3 On Your Side Investigates: JPS salaries - MSNewsNow.com - Jackson, MS

3 On Your Side Investigates: JPS salaries

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JACKSON, MS (Mississippi News Now) -

The second largest school district in the state, Jackson Public Schools, received a D grade on the latest round of standardized tests. Mississippi's largest school district, DeSoto County, received a B grade. While there's a myriad of reasons for the difference, 3 On Your Side decided to follow the money.

Jackson Public Schools has a $300 million budget, and 58.32 percent of it is spent on instruction. But DeSoto County devotes 70 percent of its budget to instruction.

Sharolyn Miller, Chief Financial Officer for JPS, says in recent years, cash has had to go toward building maintenance.

"If they're in buildings that are not heated properly, not air conditioned, roofs are leaking," she says. "You may say that's not directly related to student instruction, but if the students aren't in an environment that's conducive to learning, they can't learn."

Administrative salaries for Jackson Public Schools total $15.5 million per year. Superintendent Dr. Cedrick Gray earns a $200,000 annual salary, and 12 other administrators are paid above the $90,000 range.

And 11 administrators in JPS make supplements to their salary. The taxpayer bill for those supplements this school year totals $75,859. Compare that to Desoto County Schools administrative supplements: zero.

JPS supplements may not stop any time soon. Miller says teachers and administrators who coach or take on other duties will be rewarded.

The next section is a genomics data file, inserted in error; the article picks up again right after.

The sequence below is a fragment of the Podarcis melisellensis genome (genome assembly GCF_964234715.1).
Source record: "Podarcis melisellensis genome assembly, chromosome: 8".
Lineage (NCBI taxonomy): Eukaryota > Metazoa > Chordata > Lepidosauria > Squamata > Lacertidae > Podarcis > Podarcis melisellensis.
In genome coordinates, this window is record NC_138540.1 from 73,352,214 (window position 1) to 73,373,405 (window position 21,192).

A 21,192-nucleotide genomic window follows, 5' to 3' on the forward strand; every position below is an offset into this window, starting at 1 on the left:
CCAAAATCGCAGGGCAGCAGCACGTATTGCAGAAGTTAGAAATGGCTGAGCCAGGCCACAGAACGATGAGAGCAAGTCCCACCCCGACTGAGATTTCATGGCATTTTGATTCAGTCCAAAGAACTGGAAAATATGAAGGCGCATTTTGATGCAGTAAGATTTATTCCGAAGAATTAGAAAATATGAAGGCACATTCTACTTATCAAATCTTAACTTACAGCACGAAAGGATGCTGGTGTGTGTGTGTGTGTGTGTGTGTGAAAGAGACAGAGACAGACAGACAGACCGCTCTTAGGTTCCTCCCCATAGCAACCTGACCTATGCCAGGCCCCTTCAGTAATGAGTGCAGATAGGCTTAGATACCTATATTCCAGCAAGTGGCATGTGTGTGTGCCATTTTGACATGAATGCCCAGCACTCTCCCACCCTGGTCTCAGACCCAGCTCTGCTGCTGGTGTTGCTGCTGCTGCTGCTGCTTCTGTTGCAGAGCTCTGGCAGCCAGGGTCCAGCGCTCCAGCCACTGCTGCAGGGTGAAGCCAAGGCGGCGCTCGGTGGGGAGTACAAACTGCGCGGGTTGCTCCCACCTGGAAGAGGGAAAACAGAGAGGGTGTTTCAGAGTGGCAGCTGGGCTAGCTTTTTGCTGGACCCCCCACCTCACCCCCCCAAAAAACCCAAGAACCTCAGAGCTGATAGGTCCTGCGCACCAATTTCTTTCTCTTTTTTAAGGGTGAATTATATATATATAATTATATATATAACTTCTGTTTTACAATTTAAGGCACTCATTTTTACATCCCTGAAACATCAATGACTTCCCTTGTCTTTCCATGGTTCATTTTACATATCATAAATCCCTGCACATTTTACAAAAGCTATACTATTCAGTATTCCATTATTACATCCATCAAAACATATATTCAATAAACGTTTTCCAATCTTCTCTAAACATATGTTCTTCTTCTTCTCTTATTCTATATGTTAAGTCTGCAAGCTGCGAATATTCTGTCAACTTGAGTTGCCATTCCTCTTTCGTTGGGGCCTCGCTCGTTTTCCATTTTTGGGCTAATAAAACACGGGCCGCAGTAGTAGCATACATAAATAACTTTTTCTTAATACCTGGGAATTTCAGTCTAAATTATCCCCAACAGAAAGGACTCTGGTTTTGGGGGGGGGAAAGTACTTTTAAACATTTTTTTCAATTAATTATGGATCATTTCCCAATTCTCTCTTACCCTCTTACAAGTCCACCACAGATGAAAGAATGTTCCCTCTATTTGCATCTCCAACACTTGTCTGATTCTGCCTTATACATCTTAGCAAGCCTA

"Some of the administrators you have on your list are doing duties in addition to their normal Monday through Friday jobs. They're supporting grants or carrying on actions of grants. The majority of those on your list are supported by grants," she says.

Is there any chance JPS will look more closely at the job descriptions of those who are paid the highest, looking for duplication or where costs can be cut? Miller says, as Dr. Gray settles into his job, he will look at everything budget related.

"Making sure our salaries are comparable with our counterparts in other areas," she says.

 DeSoto County Schools Superintendent Milton Kuykendall takes a salary that totals just under $38.000 per year. In 2010, he cut every employee's salary, including his own, by about 4.2%. Then, he asked board members to reduce his salary of roughly $152,000 to less than $38,000. He had made good investments, and he draws 25% of his salary. 

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